Firefox email address exposed to third party
Today I received an email from Transit App sent to my Gmail alias email address that I only use for signing into my Firefox account. I have never used the Transit App and I would not have used my Firefox Gmail alias email address even if I did. So how did the Transit App folks harvest my email address from Firefox?
Additional System Details
- User Agent: Mozilla/5.0 (Windows NT 10.0; Win64; x64; rv:72.0) Gecko/20100101 Firefox/72.0
A lot of spammers/scammers just have a random bank of email addresses that they send messages to. It's possible that they just guessed your email address and that the message didn't actually come from the Transit App, but rather someone who wants you to think it's the Transit App.
There are certainly a lot of tools to check if an email address is valid, so spammers can just combine a few words from a dictionary together, add some numbers to the end and check to see if it's valid. When you get a computer that can check thousands of email addresses super fast, it's not very hard to create a pretty sizable mailing list.
Today I received an email from Transit App sent to my Gmail alias email address that I only use for signing into my Firefox account.
Is that something like "firstname.lastname@example.org" that gets delivered to "email@example.com" ?
Do you have any unexpected devices on your account at https://accounts.firefox.com/settings/clients ?
Do you have any untrustworthy extensions on your Windows installation of Firefox (or any other installations)? You can view, disable, and often remove unwanted or unknown extensions on the Add-ons page. Either:
- Ctrl+Shift+a (Mac: Command+Shift+a)
- "3-bar" menu button (or Tools menu) > Add-ons
- type or paste about:addons in the address bar and press Enter/Return
In the left column of the Add-ons page, click Extensions.
Then cast a critical eye over the list on the right side. Any extensions Firefox installs for built-in features are hidden from this page, so everything listed here is your choice (and your responsibility) to manage. Anything suspicious or that you just do not remember installing or why? If in doubt, disable (or remove).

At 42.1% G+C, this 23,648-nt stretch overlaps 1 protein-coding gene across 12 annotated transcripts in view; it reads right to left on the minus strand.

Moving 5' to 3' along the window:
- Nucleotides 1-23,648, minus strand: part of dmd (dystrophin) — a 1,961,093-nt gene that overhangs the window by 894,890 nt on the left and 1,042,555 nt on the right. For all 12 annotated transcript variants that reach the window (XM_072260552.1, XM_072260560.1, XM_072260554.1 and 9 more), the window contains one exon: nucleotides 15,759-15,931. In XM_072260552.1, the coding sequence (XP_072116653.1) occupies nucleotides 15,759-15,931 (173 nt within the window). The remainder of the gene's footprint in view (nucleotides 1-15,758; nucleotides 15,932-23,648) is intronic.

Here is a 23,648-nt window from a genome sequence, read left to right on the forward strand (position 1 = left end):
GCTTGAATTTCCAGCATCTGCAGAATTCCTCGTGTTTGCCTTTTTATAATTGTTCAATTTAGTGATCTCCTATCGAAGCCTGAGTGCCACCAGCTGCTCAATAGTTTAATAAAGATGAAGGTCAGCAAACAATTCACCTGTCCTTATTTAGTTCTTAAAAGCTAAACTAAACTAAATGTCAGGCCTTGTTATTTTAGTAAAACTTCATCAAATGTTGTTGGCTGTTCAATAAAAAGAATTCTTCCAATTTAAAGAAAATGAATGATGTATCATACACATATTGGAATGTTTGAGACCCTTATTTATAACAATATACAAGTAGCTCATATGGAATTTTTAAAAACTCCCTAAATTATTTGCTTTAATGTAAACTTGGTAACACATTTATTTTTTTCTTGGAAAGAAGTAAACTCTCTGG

jscher2000, Thanks for taking a look at this and suggesting a possible cause. I do appreciate the effort you made.
As for the Alias, Gmail allows you to create an alias by adding a plus sign and any characters of your choosing to end of you email ID. For example, a Gmail alias for firstname.lastname@example.org could be email@example.com.
As for the malevolent extension theory, the few (5) extensions I have installed are pretty common (Facebook Container, uBlock, Evernote, etc.). Besides, I would expect that the extensions are sandboxed so that they don't have access to your Firefox account information. For example, would an extension have access to the passwords you store in your browser, if you use that feature of Firefox? I would expect, by design, that extensions would not have access to Firefox account information. If the Firefox browser does allow that, then I think that is a problem.
Hello Wesley Branton,
I appreciate the suggestion and in case you are not aware of how Gmail aliases work, I'm copying my explanation from another post.
Gmail allows you to create an alias by adding a plus sign and any characters of your choosing to end of you email ID. For example, a Gmail alias for firstname.lastname@example.org could be email@example.com.
I would agree with possibility that a spammer was randomly generating email addresses if the email had been sent to my regular email address instead of an Gmail alias address. Why would any spammer generate emails to Gmail alias addresses when they can just as easily send it to the root email address? The recipient would receive the email regardless whether an alias was used or not. If the spammer was sending emails to generated aliases, I would have received an email for each alias address he generated but I only received one email for the alias email address I use explicitly for Firefox. That is how I know that company that sent the email got it from my Firefox account.
Still, I appreciate your effort to help resolve the issue. It is only after we eliminate all other possibilities that we can figure out how this happened.